Currently viewing the tag: "Time"

snowproblemIn case you didn’t get the memo, today is International Polar Bear Day. It’s a day filled with poorly-researched articles where “science” writers bemoan how evil humans will wipe out polar bears, and cry over spilt carbon.

Yahoo is running a “5 Weird Facts About Polar Bears” on its front page. A dubious list of four “weird” facts with a fifth that trumpets “Two-thirds of polar bears could disappear by 2050.

Polar bears rely on sea ice to hunt, and studies predict that global warming could melt enough sea ice to lead to the disappearance of two-thirds of polar bears by 2050. The decline in sea ice has forced the bears to swim longer distances, consuming energy they cannot afford to use.

The United States listed polar bears as a threatened species under the Endangered Species Act in May 2008, and Canada and Russia have listed them as a species of special concern. Unless climate change slows, eventually there may not be any bears around to celebrate Polar Bear Day.

It’s an especially poor attempt by author Tanya Lewis at making a valid point about polar bears. She doesn’t even link to an article that supports her theory of polar bear disappearance other than they have to swim longer distances. The least she could do is try to make an effort — if she’s so concerned about the polar bears — to write a compelling article based on facts. The whole thing is just a way to drum up uninformed outrage.

Not that Tanya should be singled out.

Time has its own hysteria inducing “Save the Polar Bear, Especially Today.” Basically a rehashed, non-listacle version of the Yahoo article, (now with more hysteria!)

Many scientists and conservationists fear that there may be far fewer polar bears in even that single-decade time frame, thanks chiefly to the effects of climate change. Polar bears use sea ice as a platform to reach their prey, chiefly seals, and summer sea ice is melting fast. Despite a rebound from a record low in 2012, the extent of Arctic sea ice is generally trending downwards, often dramatically. As the ice vanishes, polar bears are forced to swim longer and longer distances to reach those hunting platforms, which is taking a toll on the species.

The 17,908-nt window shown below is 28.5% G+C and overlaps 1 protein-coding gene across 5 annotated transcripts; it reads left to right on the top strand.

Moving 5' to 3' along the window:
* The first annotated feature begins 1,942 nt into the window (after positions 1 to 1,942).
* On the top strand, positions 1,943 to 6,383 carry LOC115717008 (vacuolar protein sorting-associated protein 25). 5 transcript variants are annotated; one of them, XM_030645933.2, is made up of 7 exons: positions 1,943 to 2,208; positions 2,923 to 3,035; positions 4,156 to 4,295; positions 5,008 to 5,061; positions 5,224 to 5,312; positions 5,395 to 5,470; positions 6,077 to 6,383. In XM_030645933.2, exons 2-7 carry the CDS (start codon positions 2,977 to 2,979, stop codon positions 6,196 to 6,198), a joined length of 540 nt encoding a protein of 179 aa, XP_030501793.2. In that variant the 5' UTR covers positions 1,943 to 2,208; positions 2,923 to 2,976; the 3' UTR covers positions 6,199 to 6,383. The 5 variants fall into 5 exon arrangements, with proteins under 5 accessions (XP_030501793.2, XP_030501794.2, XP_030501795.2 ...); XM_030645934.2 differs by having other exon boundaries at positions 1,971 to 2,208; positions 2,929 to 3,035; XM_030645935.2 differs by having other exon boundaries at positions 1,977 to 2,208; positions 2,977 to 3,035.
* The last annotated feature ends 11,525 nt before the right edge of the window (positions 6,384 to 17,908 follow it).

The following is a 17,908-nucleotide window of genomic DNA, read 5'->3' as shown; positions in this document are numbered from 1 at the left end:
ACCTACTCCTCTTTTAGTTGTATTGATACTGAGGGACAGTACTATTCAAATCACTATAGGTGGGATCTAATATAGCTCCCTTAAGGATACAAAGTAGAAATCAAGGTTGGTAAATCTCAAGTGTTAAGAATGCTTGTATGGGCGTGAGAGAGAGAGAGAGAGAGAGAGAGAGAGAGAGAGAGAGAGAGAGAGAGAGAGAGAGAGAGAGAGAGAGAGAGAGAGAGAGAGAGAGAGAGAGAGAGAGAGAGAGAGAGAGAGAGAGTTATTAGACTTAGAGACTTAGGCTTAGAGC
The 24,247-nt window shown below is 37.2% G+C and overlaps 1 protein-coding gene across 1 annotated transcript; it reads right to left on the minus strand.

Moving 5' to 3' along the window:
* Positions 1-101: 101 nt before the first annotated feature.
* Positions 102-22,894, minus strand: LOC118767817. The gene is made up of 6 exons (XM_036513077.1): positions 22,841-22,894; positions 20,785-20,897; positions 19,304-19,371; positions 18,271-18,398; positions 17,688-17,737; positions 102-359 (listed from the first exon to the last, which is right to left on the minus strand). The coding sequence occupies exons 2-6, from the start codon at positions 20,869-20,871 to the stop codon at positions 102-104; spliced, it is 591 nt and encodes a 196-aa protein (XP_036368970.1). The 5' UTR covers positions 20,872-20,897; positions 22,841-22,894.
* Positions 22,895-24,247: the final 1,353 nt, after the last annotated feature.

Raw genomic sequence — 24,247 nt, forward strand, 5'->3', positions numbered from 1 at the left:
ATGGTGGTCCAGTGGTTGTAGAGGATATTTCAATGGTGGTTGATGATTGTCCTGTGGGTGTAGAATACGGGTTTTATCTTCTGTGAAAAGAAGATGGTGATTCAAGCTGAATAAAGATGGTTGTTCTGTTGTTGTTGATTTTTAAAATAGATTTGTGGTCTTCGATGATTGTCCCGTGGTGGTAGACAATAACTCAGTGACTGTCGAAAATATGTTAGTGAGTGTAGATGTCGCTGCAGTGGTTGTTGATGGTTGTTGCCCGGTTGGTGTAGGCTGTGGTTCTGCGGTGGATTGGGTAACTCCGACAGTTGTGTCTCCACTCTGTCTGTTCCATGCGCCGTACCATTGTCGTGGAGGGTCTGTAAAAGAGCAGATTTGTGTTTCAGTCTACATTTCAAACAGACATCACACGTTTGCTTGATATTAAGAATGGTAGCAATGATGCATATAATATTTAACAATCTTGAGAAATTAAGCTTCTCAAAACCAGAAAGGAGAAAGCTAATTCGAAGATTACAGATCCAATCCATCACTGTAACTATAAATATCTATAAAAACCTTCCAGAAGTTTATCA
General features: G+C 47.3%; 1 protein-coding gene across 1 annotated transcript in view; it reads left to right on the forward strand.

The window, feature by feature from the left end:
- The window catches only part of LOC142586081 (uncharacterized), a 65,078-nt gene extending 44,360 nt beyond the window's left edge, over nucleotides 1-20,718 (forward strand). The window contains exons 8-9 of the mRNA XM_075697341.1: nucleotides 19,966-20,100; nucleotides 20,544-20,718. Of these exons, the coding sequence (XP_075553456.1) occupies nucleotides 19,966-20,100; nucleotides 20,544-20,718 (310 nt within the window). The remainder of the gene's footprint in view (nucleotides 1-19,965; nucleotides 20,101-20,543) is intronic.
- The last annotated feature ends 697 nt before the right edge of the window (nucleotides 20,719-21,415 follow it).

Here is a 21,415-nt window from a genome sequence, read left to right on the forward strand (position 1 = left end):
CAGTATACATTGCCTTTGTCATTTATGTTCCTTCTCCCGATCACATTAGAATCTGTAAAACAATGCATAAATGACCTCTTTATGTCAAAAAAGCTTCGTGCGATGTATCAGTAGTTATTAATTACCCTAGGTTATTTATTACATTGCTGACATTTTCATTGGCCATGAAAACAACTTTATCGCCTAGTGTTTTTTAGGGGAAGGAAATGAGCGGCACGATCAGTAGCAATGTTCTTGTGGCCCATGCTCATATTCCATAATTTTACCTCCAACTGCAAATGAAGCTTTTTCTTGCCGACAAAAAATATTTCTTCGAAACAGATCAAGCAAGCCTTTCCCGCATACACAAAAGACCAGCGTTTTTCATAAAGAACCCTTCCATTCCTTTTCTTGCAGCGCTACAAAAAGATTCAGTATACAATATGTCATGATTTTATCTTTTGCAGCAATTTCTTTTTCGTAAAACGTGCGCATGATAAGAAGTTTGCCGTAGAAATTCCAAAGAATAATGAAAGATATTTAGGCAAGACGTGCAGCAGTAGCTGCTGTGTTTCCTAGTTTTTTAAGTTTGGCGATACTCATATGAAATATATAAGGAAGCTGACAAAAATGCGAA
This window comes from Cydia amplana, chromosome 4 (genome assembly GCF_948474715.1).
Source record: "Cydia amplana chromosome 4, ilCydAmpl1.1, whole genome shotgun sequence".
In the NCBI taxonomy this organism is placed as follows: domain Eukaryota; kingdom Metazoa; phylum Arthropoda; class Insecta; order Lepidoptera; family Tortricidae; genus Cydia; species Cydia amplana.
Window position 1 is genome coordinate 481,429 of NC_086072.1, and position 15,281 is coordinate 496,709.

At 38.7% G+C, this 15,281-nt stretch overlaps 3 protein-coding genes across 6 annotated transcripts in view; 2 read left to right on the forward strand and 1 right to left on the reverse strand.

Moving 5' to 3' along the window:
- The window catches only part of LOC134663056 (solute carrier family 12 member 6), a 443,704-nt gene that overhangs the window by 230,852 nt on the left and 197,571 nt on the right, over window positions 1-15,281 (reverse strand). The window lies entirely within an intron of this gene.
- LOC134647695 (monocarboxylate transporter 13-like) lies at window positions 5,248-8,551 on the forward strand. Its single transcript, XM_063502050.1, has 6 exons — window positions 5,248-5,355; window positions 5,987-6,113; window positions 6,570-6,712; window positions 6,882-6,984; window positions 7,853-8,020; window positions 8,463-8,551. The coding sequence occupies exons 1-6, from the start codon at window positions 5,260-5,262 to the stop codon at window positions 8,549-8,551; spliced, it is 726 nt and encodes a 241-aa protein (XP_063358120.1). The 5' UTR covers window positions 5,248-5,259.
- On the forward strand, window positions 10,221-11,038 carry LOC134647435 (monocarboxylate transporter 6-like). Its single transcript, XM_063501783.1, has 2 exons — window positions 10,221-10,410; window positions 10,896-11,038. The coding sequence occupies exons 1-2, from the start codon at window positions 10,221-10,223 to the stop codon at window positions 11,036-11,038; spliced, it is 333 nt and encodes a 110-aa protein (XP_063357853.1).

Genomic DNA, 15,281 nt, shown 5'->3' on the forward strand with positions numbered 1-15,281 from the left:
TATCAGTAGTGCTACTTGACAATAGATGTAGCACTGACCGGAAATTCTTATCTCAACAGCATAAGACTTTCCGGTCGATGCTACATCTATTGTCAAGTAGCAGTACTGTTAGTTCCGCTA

Once again, there’s no link, no data to back up his claim that swimming long distances is killing the species. It’s the standard global warming doomsdayers trope. The Time article also goes on to make various other wildly unsubstantiated claims like:

Still, most experts agree that there are about 20,000 to 25,000 polar bears alive, scattered around the Arctic—a perilously small number though some subpopulations have rebounded, in part because of restrictions on hunting.

So perilously small that some populations may have reached their carrying capacity.

In fact, research shows that polar bear populations have been increasing, to between 20,000-25,000 bears. Far more than the 12,000 estimated in the late ’60s before an international ban on hunting in the 1970s. What’s more, scientists still don’t even have sufficient data about eight of the 19 known polar bear habitats. But of course the lack of data won’t prevent a lot of people from spouting off about the imminent destruction of the polar bear.Polar Bear Map

(And don’t let the facts dissuade you from using these “sexy” beasts as the mascots for your climate change hysteria.)

Fortunately the truth is out there. Zach Unger, who originally set off to write “an elegy” for the certain destruction of the species, ended up writing “Never Look A Polar Bear in the Eye,” a chronicle of the massive success and rebirth polar bears have enjoyed in the past decades.

And then there’s this article about polar bears from Canadian Geographic that highlights two experts who view predictions of extinction as “joke”:

Consider Mitch Taylor’s story. He spent more than two decades as a polar bear researcher and manager for the Nunavut government and has published around 50 peer-reviewed papers. That should garner widespread respect. But Taylor has been highly vocal about his belief that polar bears are mostly doing fine, that cub mortality varies from year to year and that the much ballyhooed predictions of extinction by 2050 are “a joke.” He also alleges that a lot of the “exaggerated decline” is just a way to keep certain scientists well funded and to transfer control of the polar bear issue from territorial to federal hands.